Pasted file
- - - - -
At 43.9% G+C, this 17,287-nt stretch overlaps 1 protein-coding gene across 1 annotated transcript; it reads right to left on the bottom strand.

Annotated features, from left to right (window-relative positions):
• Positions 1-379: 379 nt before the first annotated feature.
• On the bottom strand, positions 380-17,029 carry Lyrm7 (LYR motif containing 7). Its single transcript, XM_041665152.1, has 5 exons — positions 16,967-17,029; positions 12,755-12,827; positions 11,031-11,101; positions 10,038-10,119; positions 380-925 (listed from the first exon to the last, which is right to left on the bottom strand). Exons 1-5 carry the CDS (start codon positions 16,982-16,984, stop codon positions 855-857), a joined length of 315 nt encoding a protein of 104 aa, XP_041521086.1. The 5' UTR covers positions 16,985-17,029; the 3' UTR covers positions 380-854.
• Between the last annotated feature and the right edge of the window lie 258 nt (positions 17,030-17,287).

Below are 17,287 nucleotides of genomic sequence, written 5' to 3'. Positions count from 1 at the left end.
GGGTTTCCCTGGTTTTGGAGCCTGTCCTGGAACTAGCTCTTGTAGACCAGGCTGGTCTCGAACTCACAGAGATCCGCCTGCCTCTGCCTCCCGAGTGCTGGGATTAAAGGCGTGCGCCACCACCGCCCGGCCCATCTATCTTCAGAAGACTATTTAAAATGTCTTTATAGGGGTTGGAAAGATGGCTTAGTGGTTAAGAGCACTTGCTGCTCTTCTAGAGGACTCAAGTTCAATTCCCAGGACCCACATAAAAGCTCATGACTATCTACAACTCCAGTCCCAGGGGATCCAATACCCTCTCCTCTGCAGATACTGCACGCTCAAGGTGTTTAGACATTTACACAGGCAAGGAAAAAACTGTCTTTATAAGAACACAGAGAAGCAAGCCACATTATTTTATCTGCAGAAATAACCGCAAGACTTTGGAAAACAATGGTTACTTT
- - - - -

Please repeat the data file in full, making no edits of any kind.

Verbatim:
At 43.9% G+C, this 17,287-nt stretch overlaps 1 protein-coding gene across 1 annotated transcript; it reads right to left on the bottom strand.

Annotated features, from left to right (window-relative positions):
• Positions 1-379: 379 nt before the first annotated feature.
• On the bottom strand, positions 380-17,029 carry Lyrm7 (LYR motif containing 7). Its single transcript, XM_041665152.1, has 5 exons — positions 16,967-17,029; positions 12,755-12,827; positions 11,031-11,101; positions 10,038-10,119; positions 380-925 (listed from the first exon to the last, which is right to left on the bottom strand). Exons 1-5 carry the CDS (start codon positions 16,982-16,984, stop codon positions 855-857), a joined length of 315 nt encoding a protein of 104 aa, XP_041521086.1. The 5' UTR covers positions 16,985-17,029; the 3' UTR covers positions 380-854.
• Between the last annotated feature and the right edge of the window lie 258 nt (positions 17,030-17,287).

Below are 17,287 nucleotides of genomic sequence, written 5' to 3'. Positions count from 1 at the left end.
GGGTTTCCCTGGTTTTGGAGCCTGTCCTGGAACTAGCTCTTGTAGACCAGGCTGGTCTCGAACTCACAGAGATCCGCCTGCCTCTGCCTCCCGAGTGCTGGGATTAAAGGCGTGCGCCACCACCGCCCGGCCCATCTATCTTCAGAAGACTATTTAAAATGTCTTTATAGGGGTTGGAAAGATGGCTTAGTGGTTAAGAGCACTTGCTGCTCTTCTAGAGGACTCAAGTTCAATTCCCAGGACCCACATAAAAGCTCATGACTATCTACAACTCCAGTCCCAGGGGATCCAATACCCTCTCCTCTGCAGATACTGCACGCTCAAGGTGTTTAGACATTTACACAGGCAAGGAAAAAACTGTCTTTATAAGAACACAGAGAAGCAAGCCACATTATTTTATCTGCAGAAATAACCGCAAGACTTTGGAAAACAATGGTTACTTT